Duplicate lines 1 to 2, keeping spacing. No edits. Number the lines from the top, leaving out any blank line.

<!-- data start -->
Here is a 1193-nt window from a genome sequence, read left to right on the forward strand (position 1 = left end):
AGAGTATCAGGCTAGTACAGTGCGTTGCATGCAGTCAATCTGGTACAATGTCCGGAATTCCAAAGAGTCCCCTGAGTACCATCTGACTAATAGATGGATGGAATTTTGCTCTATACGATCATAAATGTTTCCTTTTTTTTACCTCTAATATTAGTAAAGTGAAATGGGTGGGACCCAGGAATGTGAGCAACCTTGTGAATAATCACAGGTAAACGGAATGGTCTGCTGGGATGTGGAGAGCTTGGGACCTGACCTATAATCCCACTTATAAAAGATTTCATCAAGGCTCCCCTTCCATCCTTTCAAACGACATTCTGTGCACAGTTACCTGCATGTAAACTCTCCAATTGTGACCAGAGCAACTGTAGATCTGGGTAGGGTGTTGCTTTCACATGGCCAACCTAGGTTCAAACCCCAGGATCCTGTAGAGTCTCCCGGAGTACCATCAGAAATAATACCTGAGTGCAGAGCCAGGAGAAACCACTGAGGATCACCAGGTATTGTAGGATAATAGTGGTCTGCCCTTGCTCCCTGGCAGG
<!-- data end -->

Here is a 1193-nt window from a genome sequence, read left to right on the forward strand (position 1 = left end):
AGAGTATCAGGCTAGTACAGTGCGTTGCATGCAGTCAATCTGGTACAATGTCCGGAATTCCAAAGAGTCCCCTGAGTACCATCTGACTAATAGATGGATGGAATTTTGCTCTATACGATCATAAATGTTTCCTTTTTTTTACCTCTAATATTAGTAAAGTGAAATGGGTGGGACCCAGGAATGTGAGCAACCTTGTGAATAATCACAGGTAAACGGAATGGTCTGCTGGGATGTGGAGAGCTTGGGACCTGACCTATAATCCCACTTATAAAAGATTTCATCAAGGCTCCCCTTCCATCCTTTCAAACGACATTCTGTGCACAGTTACCTGCATGTAAACTCTCCAATTGTGACCAGAGCAACTGTAGATCTGGGTAGGGTGTTGCTTTCACATGGCCAACCTAGGTTCAAACCCCAGGATCCTGTAGAGTCTCCCGGAGTACCATCAGAAATAATACCTGAGTGCAGAGCCAGGAGAAACCACTGAGGATCACCAGGTATTGTAGGATAATAGTGGTCTGCCCTTGCTCCCTGGCAGG